Farm and Ranch
Catfish production down but Texas producers faring well
By Adam Russell, Texas A&M
Dec 3, 2017
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COLLEGE STATION – Texas catfish production is down, but that’s not bad news for fish producers around the state, said a Texas A&M AgriLife Extension Service expert.

Dr. Todd Sink, AgriLife Extension fisheries specialist, College Station, said Texas catfish producers were slowly entering the annual catfish harvest and production was expected to be down about 5 percent. The drop, however, is attributed to producers’ shift to production of higher value species such as red drum and striped bass. 

“They’re just seeing better profit margins on those species,” he said. “Catfish prices have been low to stagnant for the past 20 years as production costs have continued to rise, so they’re looking at options.”

Sink said post-harvest live-weight values for catfish, $1.34, was much better than it has been. Texas produces around 19 million pounds of catfish annually and is No. 4 in the nation behind Alabama, Mississippi and Arkansas.

There are 15 major producers in the state, but Sink said there are numerous “mom-and-pop” operations that market local fish to restaurants, grocers and individuals.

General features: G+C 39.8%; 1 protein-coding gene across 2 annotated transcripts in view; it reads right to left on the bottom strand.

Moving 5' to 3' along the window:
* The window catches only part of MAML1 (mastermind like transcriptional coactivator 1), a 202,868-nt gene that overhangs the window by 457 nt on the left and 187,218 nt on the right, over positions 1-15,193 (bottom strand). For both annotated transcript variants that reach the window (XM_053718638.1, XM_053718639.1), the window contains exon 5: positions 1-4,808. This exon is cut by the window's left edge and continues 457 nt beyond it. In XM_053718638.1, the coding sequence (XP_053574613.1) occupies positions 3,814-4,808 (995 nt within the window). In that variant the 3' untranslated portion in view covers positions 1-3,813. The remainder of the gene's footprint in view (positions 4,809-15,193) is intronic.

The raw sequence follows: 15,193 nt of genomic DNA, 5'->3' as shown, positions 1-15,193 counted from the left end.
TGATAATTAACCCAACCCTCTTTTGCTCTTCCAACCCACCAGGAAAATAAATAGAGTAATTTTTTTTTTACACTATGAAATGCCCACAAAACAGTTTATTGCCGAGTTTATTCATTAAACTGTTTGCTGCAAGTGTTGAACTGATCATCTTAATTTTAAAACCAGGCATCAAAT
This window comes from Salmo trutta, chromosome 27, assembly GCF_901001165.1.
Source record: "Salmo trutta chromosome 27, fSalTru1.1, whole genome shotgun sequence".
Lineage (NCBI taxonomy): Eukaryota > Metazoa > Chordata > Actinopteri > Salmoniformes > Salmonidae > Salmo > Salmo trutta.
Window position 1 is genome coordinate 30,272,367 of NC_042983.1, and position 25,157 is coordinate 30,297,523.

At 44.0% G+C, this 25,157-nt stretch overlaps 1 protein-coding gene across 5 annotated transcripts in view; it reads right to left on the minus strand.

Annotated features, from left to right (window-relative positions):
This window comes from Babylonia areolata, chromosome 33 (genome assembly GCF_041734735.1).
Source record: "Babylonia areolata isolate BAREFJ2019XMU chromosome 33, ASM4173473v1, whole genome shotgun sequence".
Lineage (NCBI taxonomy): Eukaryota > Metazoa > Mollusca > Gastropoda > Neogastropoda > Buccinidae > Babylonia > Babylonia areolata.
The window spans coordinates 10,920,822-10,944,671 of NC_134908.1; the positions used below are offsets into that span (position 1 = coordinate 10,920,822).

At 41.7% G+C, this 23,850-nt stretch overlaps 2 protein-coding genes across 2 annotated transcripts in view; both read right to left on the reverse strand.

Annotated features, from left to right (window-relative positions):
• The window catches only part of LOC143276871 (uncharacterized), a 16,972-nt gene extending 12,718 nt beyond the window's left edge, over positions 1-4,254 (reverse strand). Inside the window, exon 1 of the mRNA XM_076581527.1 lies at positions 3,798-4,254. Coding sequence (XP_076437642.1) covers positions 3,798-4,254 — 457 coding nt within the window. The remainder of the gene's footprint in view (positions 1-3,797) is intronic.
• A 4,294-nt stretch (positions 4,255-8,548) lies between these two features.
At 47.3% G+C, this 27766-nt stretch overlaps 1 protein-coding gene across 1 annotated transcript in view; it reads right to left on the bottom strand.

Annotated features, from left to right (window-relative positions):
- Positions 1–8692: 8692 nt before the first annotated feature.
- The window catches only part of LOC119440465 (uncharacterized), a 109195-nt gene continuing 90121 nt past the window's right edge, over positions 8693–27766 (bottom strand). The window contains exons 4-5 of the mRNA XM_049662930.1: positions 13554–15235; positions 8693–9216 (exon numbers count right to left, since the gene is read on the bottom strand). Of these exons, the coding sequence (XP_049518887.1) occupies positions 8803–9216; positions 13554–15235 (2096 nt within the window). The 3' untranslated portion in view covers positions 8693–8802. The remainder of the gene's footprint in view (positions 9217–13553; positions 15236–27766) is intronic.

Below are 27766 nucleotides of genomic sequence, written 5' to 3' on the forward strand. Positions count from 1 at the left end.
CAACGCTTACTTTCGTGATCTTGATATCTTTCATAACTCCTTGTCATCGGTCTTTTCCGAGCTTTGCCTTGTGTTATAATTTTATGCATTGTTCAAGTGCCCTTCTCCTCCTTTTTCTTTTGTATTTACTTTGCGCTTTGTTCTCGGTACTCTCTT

Sink said producers harvest fish throughout the year, but major harvests occur each winter as temperatures drop.

“Once the temperature dips below 50 degrees fish stop eating,” he said. “They start losing weight and producers want to take them to market before they start losing money.”

Sink said expectations for above-average temperatures could allow producers to push harvest longer than typical. Producers typically begin harvesting in earnest during November and catfish supplies should build through December.

“Consumers should expect prices to go down as supply numbers increase,” he said.

Sink said competition with Chinese catfish producers has affected U.S. prices some. About 10 percent of catfish in U.S. markets are produced in China, which has transitioned some capacity to production of North American species including channel catfish versus native species to appeal to U.S. consumers.

“If it doesn’t say U.S. farm-raised, there’s a good chance it’s Chinese,” he said. “They’re adapting their production because they can produce fish much cheaper and export it for better prices in the states. At this point they produce about 20-25 percent of the seafood we consume in the U.S.”

Catfish harvest is underway in Texas and will escalate as temperatures continue to drop. (Texas A&M AgriLife Extension Service photo by Dr. Todd Sink)